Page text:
Dark-Matter Asteroids  – “Trillions of Trillions May Exist in the Milky Way”

Dark Matter Asteroids


“Dark matter holds the key to understanding the universe,” says astrophysicist Paul Davies. The mysterious dark matter particles compose 80% of the matter in the Universe, and they have been described as ranging from planet-sized particles to dark-matter life.

“After the big bang that created the universe 13.7 billion years ago,” Davies explains, “matter was spread smoothly through space, but aided by the gravitating power of the dark component, ordinary matter was drawn into clumps, which later evolved into galaxies that spawned stars, planets and, in one case at least that we know of life.”

The Large Hadron Collider’s discovery of the Higgs boson in 2012 prompted a burst of optimism that dark matter particles would soon be discovered, but so far none has been seen and previously promising classes of particles now seem to be long-shots.

“The nature of dark matter is one of the biggest mysteries in science and we need to use any related new data to tackle it,” says Harvard’s Avi Loeb of the CfA.

Common on a Galactic Scale

Dark matter emits no light and interacts with visible matter only via gravity. But dark matter might be only the tip of an invisible universe of unknown forces, including newly proposed macroscopic objects researchers have named dark-matter asteroids.

“If a significant portion of dark matter is in the form of dark asteroids, then they would be extremely common on the galactic scale, with trillions of trillions of them wandering the Milky Way,” Stanford University physicist Kevin Zhou told The Daily Galaxy when asked about the ubiquity of such dark-matter asteroids. Hence the hypothetical dark-matter asteroids zooming through space could potentially outnumber the stars in our Milky Way Galaxy by more than a trillion to one. 

Is Dark Matter Only the Tip of an Invisible Universe of Unknown Forces?

Zhou and researchers at SLAC National Accelerator Laboratory and Université Paris Saclay have proposed that dark-matter objects traveling through stars could produce potentially detectable shock waves. They have recently carried out a study that could introduce a new way of searching for dark matter, reflecting a growing trend within the astrophysics community to use astronomical objects as enormous dark matter detectors. Their paper, “Stellar Shocks From Dark Matter Asteroid Impacts”, shows that when spherical macroscopic dark matter objects travel through a star, they do not disintegrate. Instead, they could produce shock waves that might reach the star’s surface, emitting a distinctive and transient optical, UV and X-ray signal that could be detected by sophisticated telescopes, such as the upcoming Vera Rubin Observatory.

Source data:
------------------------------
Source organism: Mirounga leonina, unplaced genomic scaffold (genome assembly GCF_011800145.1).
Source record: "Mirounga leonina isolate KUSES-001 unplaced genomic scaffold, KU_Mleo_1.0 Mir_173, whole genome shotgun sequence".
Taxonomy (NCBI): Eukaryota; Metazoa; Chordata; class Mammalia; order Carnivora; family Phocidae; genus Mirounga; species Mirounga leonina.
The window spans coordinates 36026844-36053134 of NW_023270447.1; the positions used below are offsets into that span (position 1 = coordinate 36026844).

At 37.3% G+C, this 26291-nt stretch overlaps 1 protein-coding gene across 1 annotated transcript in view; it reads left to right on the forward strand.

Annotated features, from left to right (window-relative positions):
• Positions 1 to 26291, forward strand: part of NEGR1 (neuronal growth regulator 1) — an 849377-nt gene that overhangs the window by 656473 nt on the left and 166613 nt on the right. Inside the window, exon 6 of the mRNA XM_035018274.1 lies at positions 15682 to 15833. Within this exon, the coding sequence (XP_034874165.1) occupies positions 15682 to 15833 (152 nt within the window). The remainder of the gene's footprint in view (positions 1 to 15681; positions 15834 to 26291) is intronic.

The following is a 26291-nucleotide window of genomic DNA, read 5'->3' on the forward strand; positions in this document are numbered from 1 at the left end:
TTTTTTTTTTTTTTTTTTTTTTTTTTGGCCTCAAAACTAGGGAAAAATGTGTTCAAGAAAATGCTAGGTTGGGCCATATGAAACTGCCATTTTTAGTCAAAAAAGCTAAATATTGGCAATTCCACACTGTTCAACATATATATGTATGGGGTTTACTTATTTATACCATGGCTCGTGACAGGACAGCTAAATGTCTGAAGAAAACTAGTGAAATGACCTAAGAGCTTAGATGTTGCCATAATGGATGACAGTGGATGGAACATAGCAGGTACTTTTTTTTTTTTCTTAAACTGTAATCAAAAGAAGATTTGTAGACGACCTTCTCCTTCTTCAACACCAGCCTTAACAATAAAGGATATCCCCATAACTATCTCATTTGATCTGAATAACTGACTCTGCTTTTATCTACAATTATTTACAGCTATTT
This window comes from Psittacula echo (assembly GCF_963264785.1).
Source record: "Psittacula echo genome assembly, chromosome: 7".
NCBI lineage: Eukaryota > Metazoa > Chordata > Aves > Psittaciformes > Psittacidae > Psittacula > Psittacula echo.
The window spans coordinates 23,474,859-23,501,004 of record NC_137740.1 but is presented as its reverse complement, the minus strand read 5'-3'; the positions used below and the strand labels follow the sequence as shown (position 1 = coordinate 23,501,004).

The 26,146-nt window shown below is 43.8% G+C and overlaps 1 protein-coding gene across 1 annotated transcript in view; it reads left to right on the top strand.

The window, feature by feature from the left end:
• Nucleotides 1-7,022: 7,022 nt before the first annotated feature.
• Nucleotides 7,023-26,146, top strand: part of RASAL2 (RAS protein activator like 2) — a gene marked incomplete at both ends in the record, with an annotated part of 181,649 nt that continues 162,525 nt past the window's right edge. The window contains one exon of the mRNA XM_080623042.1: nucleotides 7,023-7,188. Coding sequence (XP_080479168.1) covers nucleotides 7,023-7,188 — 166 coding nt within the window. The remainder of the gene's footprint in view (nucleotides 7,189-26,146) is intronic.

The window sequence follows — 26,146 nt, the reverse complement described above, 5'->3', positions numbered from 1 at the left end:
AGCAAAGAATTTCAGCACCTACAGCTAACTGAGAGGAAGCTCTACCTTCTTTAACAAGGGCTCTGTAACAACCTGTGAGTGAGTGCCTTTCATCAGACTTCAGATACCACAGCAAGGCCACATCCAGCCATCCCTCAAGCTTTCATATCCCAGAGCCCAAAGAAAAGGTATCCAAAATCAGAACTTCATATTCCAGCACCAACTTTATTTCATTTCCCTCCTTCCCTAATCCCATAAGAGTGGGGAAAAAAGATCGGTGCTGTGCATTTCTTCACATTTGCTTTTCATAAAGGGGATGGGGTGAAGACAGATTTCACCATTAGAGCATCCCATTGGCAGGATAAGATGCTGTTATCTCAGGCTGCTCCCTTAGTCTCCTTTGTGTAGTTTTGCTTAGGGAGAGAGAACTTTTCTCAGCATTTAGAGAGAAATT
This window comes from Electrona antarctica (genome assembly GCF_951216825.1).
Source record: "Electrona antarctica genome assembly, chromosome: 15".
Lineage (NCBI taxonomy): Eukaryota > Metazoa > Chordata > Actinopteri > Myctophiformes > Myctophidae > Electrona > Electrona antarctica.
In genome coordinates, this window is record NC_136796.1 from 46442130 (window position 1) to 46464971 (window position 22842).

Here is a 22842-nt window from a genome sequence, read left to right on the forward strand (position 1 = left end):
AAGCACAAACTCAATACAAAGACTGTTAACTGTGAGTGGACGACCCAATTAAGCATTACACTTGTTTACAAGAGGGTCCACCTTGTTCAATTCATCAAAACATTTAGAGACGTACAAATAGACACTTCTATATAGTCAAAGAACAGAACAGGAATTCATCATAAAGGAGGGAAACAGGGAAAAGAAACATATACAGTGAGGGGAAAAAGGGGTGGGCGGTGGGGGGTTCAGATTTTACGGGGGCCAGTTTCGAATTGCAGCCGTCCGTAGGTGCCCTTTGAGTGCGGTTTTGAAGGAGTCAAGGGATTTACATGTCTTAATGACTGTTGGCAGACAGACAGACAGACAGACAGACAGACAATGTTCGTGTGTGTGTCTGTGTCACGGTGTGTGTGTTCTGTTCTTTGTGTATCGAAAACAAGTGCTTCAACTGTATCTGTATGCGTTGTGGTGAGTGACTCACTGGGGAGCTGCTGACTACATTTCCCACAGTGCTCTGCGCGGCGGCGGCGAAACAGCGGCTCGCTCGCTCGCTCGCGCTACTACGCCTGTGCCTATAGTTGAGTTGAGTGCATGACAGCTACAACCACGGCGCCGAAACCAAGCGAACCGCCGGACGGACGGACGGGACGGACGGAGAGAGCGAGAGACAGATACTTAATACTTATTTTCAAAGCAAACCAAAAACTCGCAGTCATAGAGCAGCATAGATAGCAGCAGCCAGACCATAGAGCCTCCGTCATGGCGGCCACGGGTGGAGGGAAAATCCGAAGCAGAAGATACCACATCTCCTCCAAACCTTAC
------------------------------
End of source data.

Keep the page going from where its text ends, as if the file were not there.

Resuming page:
Impacting the Solar System?

But Zhou has a caveat: “Since space is so vast and empty,” he explained in his email, “they would still be very rare on the solar system scale. For the typical dark asteroid masses we consider, an impact on our Sun has likely not happened since the beginning of recorded history, while impacts on Earth have likely never occurred since its formation. That’s why, to have a shot at seeing impact events, powerful telescopes are needed to monitor hundreds of thousands of stars at once. While the Vera Rubin Observatory is not directly designed for such a search, its impressive power makes it one of the most promising avenues to detect dark asteroid collisions.’  

Relics of the Big Bang –Dark Matter is Composed of Primordial Black Holes

Within the standard model of physics, the closest analogue to a dark asteroid impact would be a comet impact. However, comets are expected to be rare outside of planetary systems, with the interstellar comet density bounded orders of magnitude below the dark-matter density. Comets are also “rubble piles” that fall apart before even reaching the stellar surface, leading to a qualitatively different signature. By contrast, in simple dark sector models, the binding energy of a dark asteroid may easily exceed its kinetic energy, and so dark-matter asteroids are more likely to penetrate the surface of a star. 

Dark Matter Density at Milky Way’s Center

The high dark-matter density at the Milky Way’s galactic center would make it ideal for a focused search. Globular clusters could be promising, especially if new nearby clusters are found, or confirmed to contain an intermediate-mass black hole. Milky Way satellite galaxies are more distant but are known to host a high dark-matter density, and could likely be used to probe higher masses of dark matter objects. If dark-matter asteroids have typical masses smaller than expected, then impacts on the Sun may occur annually and would still be energetic enough to be detected by solar observatories. It would be interesting, the researchers noted, to see if the resolution of these instruments permits such impacts to be distinguished from solar flares. In many of these cases, it may be possible to find impact events in a reanalysis of archival data.

Image credit: Shutterstock License

Maxwell Moe, astrophysicist, NASA Einstein Fellow, University of Arizona via Kevin Zhou and  Physical Review Letters

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